This book contains excerpts of letters and memos that Albert Einstein wrote during the early 1930's.
Einstein is one of the Historical figures I admire the most. He is of course well-known for his achievments and discoveries in Physics (arguably being referred to as one of the most brilliant minds to have ever existed) but he also had an extraordinary knowledge when it came to politics, economics, philosophy or sociology.
In this book, we can have a detailed picture of "the world, as he saw it". He gives us his opinion on existential wondering (religion, wars, morality...) as well as more pragmatic issues (education, labor and unemployment, etc.). His train of thought is sometimes hard to follow (no kidding!) but reading this book made me see the world in another perspective.
It gave me the perspective to see that most of our current problems as a society are not new. In a time when even in the USA the rejection of any form of knowledge and the stigmatization of foreign cultures tend to be trivialized, it's definitely worth reading the discussion Einstein had with the Secretary of the Prussian Sciences Academy in 1933, when he loudly expressed his contempt for Nazism or any form of fascism, whereas the position of the Academy was complaisant toward this emerging political cycle. The rhetoric he used must convince any knowledgable man, especially nowadays, 80 years later, when we know for a fact what this ideology led to.
Another topic that is still relevant today is the gap growing between the way governments rule countries and the state of the technology/economic landscape. Even in the 30's, governments were known (at least by Einstein!) to be ruling in an old fashion, not suited to the way technology transforms peoples lives. This is even more true today, the evolution of technology following a exponential growth. This dichotomy led to the Great Depression in the 30's, and is still one of the cause of the troubles Western countries have to deal with for a few years. Early on, Einstein saw that technology is ambivalent: as much as it has the power to free the human condition, it leads to great danger as long as policies are not updated in consequences.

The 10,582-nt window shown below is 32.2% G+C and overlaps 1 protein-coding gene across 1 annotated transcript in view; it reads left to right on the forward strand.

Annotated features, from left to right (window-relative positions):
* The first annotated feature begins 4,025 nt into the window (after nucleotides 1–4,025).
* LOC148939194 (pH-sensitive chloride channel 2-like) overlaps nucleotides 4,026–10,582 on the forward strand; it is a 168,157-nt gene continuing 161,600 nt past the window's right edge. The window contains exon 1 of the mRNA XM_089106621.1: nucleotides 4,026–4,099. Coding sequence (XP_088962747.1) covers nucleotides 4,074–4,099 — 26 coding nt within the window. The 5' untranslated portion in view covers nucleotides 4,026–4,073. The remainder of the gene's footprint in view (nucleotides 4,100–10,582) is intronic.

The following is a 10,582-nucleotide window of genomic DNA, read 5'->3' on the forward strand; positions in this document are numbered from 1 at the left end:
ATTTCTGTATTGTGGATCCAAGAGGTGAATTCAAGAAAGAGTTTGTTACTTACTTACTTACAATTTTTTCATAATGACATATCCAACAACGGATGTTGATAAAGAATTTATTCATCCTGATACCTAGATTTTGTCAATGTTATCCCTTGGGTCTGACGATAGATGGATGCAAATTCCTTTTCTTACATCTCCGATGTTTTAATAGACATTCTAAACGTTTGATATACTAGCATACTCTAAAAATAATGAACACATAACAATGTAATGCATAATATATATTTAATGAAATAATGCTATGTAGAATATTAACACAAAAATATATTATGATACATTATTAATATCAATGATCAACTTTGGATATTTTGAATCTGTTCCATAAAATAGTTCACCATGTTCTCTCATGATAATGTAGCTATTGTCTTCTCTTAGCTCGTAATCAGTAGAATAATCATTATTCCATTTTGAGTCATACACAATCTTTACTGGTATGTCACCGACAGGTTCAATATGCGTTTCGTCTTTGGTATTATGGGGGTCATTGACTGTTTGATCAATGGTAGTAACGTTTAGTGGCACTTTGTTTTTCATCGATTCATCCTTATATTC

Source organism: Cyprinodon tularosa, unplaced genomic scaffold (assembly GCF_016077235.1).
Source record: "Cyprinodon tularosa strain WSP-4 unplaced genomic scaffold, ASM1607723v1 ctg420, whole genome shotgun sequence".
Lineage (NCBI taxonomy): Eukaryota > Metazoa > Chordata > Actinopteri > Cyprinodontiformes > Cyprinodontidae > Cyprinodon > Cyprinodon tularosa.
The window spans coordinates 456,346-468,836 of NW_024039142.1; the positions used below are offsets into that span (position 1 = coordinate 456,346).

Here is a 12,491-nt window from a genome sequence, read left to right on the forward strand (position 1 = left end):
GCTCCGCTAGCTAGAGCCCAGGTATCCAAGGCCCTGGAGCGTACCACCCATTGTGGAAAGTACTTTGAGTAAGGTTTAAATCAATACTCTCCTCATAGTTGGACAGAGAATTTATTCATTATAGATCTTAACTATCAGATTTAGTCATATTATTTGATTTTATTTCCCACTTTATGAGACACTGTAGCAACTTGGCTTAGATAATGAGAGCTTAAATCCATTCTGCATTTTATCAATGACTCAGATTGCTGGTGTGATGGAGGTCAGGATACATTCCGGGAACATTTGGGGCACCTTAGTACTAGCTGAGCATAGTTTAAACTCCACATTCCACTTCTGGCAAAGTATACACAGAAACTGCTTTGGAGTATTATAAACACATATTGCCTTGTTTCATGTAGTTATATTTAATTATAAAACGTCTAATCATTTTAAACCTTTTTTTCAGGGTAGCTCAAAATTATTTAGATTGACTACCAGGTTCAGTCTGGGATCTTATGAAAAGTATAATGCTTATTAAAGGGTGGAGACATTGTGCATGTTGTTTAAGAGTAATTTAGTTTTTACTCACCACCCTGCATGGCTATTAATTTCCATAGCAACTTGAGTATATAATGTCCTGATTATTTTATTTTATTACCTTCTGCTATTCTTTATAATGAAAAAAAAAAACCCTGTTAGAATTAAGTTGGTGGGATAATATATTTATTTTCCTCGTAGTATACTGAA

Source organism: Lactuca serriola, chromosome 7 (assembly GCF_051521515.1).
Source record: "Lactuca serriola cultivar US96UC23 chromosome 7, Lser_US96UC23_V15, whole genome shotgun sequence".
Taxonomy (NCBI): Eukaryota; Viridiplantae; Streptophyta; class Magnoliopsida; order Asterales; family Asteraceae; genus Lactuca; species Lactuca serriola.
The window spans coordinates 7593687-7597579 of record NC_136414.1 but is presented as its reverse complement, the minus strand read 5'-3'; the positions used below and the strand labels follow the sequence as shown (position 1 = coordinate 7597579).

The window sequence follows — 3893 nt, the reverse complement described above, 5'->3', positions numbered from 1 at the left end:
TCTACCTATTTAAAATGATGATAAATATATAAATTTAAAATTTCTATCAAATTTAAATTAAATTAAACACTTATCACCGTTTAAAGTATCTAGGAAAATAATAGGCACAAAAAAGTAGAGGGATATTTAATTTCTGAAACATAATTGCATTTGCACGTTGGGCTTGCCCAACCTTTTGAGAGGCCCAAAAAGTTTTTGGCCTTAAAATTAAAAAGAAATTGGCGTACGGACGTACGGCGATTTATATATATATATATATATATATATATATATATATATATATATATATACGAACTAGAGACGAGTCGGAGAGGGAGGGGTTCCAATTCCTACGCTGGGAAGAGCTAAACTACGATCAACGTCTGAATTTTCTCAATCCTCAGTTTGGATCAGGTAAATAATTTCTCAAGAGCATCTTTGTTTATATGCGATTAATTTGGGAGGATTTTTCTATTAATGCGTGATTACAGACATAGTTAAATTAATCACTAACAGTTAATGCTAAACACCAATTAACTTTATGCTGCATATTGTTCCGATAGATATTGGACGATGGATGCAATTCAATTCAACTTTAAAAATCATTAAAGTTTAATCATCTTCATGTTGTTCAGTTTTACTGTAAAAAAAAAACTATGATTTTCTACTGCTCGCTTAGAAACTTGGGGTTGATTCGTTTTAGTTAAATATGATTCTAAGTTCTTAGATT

This technical progress which could free men from much of the work necessary for their lives is the cause of the present catastrophe.
On another topic, his views on religion VS science helped me having a better understanding of how religion came into the picture, and how the very concept of the anthropomorphic God made sense centuries ago, but will inexorably fade as the knowledge behind the Universe advances. However, he affirms strongly that he believes in a kind of cosmic religiosity, that would be way too difficult to explain here :)
Finally, in a time where Europe is threatened of destruction, his pacifism should be listened:
The one who wants to abolish war must intervene with energy so that the state of which he is a citizen renounces part of its sovereignty to the benefit of international organizations.
In other words: you always have to choose between peace and nationalism. He always chose peace, and so did I.